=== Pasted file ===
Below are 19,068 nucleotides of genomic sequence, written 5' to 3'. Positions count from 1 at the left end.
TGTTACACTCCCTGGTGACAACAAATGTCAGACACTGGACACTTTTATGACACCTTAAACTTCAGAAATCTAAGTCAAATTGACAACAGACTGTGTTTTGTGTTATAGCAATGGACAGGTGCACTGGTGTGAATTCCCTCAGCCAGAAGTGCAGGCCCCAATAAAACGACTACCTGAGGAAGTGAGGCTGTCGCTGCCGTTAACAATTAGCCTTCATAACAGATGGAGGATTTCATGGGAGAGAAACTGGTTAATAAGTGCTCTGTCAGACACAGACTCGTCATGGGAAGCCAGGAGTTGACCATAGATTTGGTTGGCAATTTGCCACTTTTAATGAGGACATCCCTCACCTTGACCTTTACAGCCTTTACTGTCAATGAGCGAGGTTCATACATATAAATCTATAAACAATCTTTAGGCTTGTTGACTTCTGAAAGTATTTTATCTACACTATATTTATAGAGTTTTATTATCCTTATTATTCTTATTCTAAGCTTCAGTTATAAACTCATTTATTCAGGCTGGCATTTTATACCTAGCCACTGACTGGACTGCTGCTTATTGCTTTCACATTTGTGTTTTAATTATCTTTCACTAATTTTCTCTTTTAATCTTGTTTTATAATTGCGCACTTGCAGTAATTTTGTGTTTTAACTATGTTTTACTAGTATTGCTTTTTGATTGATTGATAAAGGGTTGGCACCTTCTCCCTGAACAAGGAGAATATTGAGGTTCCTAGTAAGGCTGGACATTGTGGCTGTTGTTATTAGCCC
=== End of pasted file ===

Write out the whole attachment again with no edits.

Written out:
Below are 19,068 nucleotides of genomic sequence, written 5' to 3'. Positions count from 1 at the left end.
TGTTACACTCCCTGGTGACAACAAATGTCAGACACTGGACACTTTTATGACACCTTAAACTTCAGAAATCTAAGTCAAATTGACAACAGACTGTGTTTTGTGTTATAGCAATGGACAGGTGCACTGGTGTGAATTCCCTCAGCCAGAAGTGCAGGCCCCAATAAAACGACTACCTGAGGAAGTGAGGCTGTCGCTGCCGTTAACAATTAGCCTTCATAACAGATGGAGGATTTCATGGGAGAGAAACTGGTTAATAAGTGCTCTGTCAGACACAGACTCGTCATGGGAAGCCAGGAGTTGACCATAGATTTGGTTGGCAATTTGCCACTTTTAATGAGGACATCCCTCACCTTGACCTTTACAGCCTTTACTGTCAATGAGCGAGGTTCATACATATAAATCTATAAACAATCTTTAGGCTTGTTGACTTCTGAAAGTATTTTATCTACACTATATTTATAGAGTTTTATTATCCTTATTATTCTTATTCTAAGCTTCAGTTATAAACTCATTTATTCAGGCTGGCATTTTATACCTAGCCACTGACTGGACTGCTGCTTATTGCTTTCACATTTGTGTTTTAATTATCTTTCACTAATTTTCTCTTTTAATCTTGTTTTATAATTGCGCACTTGCAGTAATTTTGTGTTTTAACTATGTTTTACTAGTATTGCTTTTTGATTGATTGATAAAGGGTTGGCACCTTCTCCCTGAACAAGGAGAATATTGAGGTTCCTAGTAAGGCTGGACATTGTGGCTGTTGTTATTAGCCC